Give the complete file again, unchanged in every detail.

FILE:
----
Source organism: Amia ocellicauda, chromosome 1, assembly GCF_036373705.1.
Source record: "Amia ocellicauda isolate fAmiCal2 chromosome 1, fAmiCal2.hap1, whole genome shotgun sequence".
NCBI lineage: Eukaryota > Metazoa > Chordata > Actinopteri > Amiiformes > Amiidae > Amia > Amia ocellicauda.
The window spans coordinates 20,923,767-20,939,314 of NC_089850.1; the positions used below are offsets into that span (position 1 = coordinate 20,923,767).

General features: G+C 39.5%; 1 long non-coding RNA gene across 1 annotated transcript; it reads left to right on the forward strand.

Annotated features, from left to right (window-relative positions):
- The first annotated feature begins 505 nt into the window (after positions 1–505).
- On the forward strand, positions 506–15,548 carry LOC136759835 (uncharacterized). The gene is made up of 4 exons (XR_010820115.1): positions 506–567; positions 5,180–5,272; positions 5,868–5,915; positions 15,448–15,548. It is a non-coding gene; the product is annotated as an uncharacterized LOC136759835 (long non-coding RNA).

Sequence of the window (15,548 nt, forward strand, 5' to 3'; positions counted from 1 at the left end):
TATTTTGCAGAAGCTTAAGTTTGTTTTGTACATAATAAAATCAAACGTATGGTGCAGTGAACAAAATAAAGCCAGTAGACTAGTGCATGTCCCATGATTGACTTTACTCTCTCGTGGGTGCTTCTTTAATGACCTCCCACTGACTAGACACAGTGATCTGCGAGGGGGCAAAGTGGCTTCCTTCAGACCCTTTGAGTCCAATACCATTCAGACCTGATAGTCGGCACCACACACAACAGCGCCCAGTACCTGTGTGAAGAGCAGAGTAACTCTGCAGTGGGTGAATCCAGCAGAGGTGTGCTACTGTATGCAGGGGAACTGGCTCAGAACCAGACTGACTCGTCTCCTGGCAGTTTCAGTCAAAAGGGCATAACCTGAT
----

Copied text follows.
Source organism: Amia ocellicauda, chromosome 1, assembly GCF_036373705.1.
Source record: "Amia ocellicauda isolate fAmiCal2 chromosome 1, fAmiCal2.hap1, whole genome shotgun sequence".
NCBI lineage: Eukaryota > Metazoa > Chordata > Actinopteri > Amiiformes > Amiidae > Amia > Amia ocellicauda.
The window spans coordinates 20,923,767-20,939,314 of NC_089850.1; the positions used below are offsets into that span (position 1 = coordinate 20,923,767).

General features: G+C 39.5%; 1 long non-coding RNA gene across 1 annotated transcript; it reads left to right on the forward strand.

Annotated features, from left to right (window-relative positions):
- The first annotated feature begins 505 nt into the window (after positions 1–505).
- On the forward strand, positions 506–15,548 carry LOC136759835 (uncharacterized). The gene is made up of 4 exons (XR_010820115.1): positions 506–567; positions 5,180–5,272; positions 5,868–5,915; positions 15,448–15,548. It is a non-coding gene; the product is annotated as an uncharacterized LOC136759835 (long non-coding RNA).

Sequence of the window (15,548 nt, forward strand, 5' to 3'; positions counted from 1 at the left end):
TATTTTGCAGAAGCTTAAGTTTGTTTTGTACATAATAAAATCAAACGTATGGTGCAGTGAACAAAATAAAGCCAGTAGACTAGTGCATGTCCCATGATTGACTTTACTCTCTCGTGGGTGCTTCTTTAATGACCTCCCACTGACTAGACACAGTGATCTGCGAGGGGGCAAAGTGGCTTCCTTCAGACCCTTTGAGTCCAATACCATTCAGACCTGATAGTCGGCACCACACACAACAGCGCCCAGTACCTGTGTGAAGAGCAGAGTAACTCTGCAGTGGGTGAATCCAGCAGAGGTGTGCTACTGTATGCAGGGGAACTGGCTCAGAACCAGACTGACTCGTCTCCTGGCAGTTTCAGTCAAAAGGGCATAACCTGAT